There is currently a large demand in Norway for highly skilled workers in the oil and gas industry, but due to high costs of living and taxes, it is challenging to attract and retain workers from overseas. However, it has been predicted that the average annual wage will have increased by 3.5% in Norway by the end of 2014. Additionally, statistics in the state budget show that 70% of new jobs created are filled by expats. Norway is very proud of the welfare system and family and equality policies which continue to attract workers from overseas.
Moving forward towards 2020, Norwegian continental shelf (NCS) production is expected to grow significantly. From 2013 to 2015 around 27 new fields are expected to commence production versus only ten new fields from 2010 to 2012. The NCS 2014 review states that oil companies have plans to drill at least 15 wells in northern sea area and 18 wells in the Utsira High. In the next few years, the numbers of rigs in Norway will increase from the current 36 to 51 by 2015, meaning that 4,000 new rig workers in addition to the existing 7,500 will be needed. Norway is also making huge steps in the subsea market, and 2013 to 2016 is expected to be a golden age, as over 50 new subsea fields will be developed in the near future.
Engineering courses in Norway have also seen a 25% increase in applications since 2011, particularly MSc courses which have seen numbers rise by 5.8%. However, NAV’s annual survey clarified that Norway is still short of 8000 engineers and ICT specialists. Norwegian companies currently lack 37,500 workers, with 11,300 of these working in oil-related professions.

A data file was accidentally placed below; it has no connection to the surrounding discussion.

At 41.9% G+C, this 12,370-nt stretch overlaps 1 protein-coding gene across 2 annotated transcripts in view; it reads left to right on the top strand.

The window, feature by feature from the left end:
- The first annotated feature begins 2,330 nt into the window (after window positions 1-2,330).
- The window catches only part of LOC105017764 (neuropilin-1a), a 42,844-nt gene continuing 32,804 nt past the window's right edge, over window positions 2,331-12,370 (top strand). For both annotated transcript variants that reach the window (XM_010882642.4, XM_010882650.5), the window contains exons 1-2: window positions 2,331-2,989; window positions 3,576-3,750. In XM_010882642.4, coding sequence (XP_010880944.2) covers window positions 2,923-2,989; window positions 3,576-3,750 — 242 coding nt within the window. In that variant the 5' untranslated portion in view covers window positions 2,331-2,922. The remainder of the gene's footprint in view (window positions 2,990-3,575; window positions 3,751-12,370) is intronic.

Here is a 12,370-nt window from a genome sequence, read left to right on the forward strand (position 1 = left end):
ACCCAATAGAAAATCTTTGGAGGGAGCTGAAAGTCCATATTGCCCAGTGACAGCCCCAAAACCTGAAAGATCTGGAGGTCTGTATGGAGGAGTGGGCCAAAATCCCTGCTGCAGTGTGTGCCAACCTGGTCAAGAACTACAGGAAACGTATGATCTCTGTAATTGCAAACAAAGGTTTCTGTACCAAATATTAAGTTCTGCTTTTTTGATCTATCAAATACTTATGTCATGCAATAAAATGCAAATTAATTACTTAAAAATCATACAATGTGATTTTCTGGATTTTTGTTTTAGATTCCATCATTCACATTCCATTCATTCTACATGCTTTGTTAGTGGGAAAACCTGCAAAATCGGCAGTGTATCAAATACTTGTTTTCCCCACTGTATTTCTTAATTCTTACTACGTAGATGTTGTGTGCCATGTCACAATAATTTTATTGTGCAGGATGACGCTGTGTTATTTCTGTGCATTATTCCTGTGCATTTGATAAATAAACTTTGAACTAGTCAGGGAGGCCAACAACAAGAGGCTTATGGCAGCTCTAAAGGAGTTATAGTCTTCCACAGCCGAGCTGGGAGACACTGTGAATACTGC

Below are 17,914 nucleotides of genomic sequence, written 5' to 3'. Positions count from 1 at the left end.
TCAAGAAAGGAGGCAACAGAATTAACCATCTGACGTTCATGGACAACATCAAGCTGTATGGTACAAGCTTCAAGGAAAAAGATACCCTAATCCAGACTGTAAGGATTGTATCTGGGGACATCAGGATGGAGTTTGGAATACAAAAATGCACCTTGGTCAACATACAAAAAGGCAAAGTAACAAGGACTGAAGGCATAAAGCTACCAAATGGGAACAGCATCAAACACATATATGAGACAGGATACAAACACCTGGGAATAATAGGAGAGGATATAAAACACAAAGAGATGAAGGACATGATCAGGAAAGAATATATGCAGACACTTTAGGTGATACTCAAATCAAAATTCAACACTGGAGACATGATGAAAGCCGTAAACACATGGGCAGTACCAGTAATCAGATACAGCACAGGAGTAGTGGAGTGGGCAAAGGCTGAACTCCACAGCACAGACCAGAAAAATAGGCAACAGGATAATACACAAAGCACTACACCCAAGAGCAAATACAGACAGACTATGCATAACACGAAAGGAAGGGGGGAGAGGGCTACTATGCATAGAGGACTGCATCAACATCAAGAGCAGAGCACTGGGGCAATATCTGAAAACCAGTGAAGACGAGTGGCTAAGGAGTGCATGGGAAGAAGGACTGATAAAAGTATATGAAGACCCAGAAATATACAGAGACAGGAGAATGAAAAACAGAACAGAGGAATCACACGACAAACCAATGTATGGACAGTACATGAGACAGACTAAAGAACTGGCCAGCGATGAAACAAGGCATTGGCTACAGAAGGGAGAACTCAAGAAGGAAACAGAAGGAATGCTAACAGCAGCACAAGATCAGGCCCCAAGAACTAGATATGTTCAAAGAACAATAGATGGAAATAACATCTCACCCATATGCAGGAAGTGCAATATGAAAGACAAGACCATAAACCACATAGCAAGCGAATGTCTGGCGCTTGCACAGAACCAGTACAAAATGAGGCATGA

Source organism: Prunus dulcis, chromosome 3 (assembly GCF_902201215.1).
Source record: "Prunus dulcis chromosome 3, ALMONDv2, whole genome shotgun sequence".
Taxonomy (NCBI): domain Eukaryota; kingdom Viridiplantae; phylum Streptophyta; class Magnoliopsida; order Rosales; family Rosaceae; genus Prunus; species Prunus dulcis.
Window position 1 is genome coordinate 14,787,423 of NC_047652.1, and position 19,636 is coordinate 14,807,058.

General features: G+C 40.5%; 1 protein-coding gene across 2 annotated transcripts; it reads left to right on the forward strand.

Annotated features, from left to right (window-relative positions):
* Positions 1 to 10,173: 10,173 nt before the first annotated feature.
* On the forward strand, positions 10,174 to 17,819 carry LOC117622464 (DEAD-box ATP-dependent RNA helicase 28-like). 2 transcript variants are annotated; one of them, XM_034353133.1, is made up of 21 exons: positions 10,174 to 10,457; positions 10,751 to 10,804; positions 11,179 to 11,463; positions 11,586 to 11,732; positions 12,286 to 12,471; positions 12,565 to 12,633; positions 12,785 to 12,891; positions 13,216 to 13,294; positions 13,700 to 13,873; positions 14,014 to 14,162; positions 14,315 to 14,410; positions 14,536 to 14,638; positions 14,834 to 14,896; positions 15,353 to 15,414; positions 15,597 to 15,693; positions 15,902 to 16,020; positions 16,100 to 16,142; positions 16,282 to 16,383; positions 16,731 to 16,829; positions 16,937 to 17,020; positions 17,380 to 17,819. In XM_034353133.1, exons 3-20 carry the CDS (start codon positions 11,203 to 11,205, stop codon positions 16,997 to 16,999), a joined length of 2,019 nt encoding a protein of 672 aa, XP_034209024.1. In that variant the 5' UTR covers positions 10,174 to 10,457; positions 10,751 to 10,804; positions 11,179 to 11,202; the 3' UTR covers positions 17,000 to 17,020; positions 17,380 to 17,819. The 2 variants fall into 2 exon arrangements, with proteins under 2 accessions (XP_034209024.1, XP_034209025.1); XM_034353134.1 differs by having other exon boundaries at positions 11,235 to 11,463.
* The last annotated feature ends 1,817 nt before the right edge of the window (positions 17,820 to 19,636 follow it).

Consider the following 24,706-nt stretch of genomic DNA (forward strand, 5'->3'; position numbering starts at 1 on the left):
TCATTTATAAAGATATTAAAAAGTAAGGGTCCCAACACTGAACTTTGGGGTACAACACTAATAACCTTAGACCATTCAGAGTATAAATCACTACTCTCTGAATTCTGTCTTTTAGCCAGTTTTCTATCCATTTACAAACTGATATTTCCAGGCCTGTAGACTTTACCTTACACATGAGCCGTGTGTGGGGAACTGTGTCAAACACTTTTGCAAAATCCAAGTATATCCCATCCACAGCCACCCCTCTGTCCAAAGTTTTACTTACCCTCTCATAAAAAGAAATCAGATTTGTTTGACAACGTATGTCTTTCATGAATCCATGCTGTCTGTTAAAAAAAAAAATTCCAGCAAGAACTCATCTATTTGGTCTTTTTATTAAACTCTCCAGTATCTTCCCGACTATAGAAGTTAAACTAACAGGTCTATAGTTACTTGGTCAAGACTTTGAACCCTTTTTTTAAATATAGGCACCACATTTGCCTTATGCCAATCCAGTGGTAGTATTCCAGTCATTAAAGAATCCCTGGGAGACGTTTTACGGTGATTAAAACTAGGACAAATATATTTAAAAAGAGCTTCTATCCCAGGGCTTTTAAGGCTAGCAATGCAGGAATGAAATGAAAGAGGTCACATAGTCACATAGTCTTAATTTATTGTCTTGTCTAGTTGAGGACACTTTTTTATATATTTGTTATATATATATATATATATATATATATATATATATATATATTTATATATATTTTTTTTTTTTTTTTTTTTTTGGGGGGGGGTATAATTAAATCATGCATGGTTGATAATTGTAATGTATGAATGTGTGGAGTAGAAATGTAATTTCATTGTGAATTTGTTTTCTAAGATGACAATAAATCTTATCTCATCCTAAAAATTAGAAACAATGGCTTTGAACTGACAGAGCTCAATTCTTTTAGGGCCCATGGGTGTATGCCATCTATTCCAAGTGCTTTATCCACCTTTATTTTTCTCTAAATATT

According to Statistics Norway, companies expect to invest NOK215.1 billion in 2014, the highest figure ever - but a more moderate growth than in the previous years. Most of the 2014 investments have been and will continue to be spent on maintaining the output in current fields. This has been estimated at NOK100.1 billion, compared with NOK70.2 billion which will be used to develop new fields and NOK32.8 billion that will be used on exploration. The Norwegian Oil and Gas Association stated in its yearly report that investments reached a record of NOK219 billion ($35.3 billion) in 2013 and are expected to reach 224 billion kroner in 2014, before averaging about 200 billion kroner a year in 2015 to 2018.
Norway remains as a significant supplier of oil and gas to the world markets and the future looks bright in supply and demand for highly skilled personnel. For these reasons, the hiring activity in the Norwegian oil and gas industry will remain high with numerous opportunities available
Stavanger currently bills itself as the European Oil and Gas capital, with the majority of Norway's major operators being based here. In total the city has more than 35 operators with interest in the NCS based in Stavanger. More than 300 oil service companies are also here, and around 45,000 people in the Stavanger area are employed in the oil and gas industry.
Living in Bergen is no disadvantage in Norway's ongoing oil story as there are a host of energy related companies in the city. The Bergen region has almost as much enterprise, industry and expertise linked to oil and gas in the region as Stavanger. Bergen is Norway's second largest energy city based on oil, gas, water and wind. Altogether, the region has 27,800 employees and 1,361 companies working in energy. In addition to this, many energy sector businesses have chosen Norway’s capital, Oslo, to establish their headquarters, with 42 oil and gas companies currently based here. Overall, Norway’s oil and gas presence is continuously growing, and with so many skilled workers still needed, the region is on the lookout not only for suitable nationals but also well experienced expats.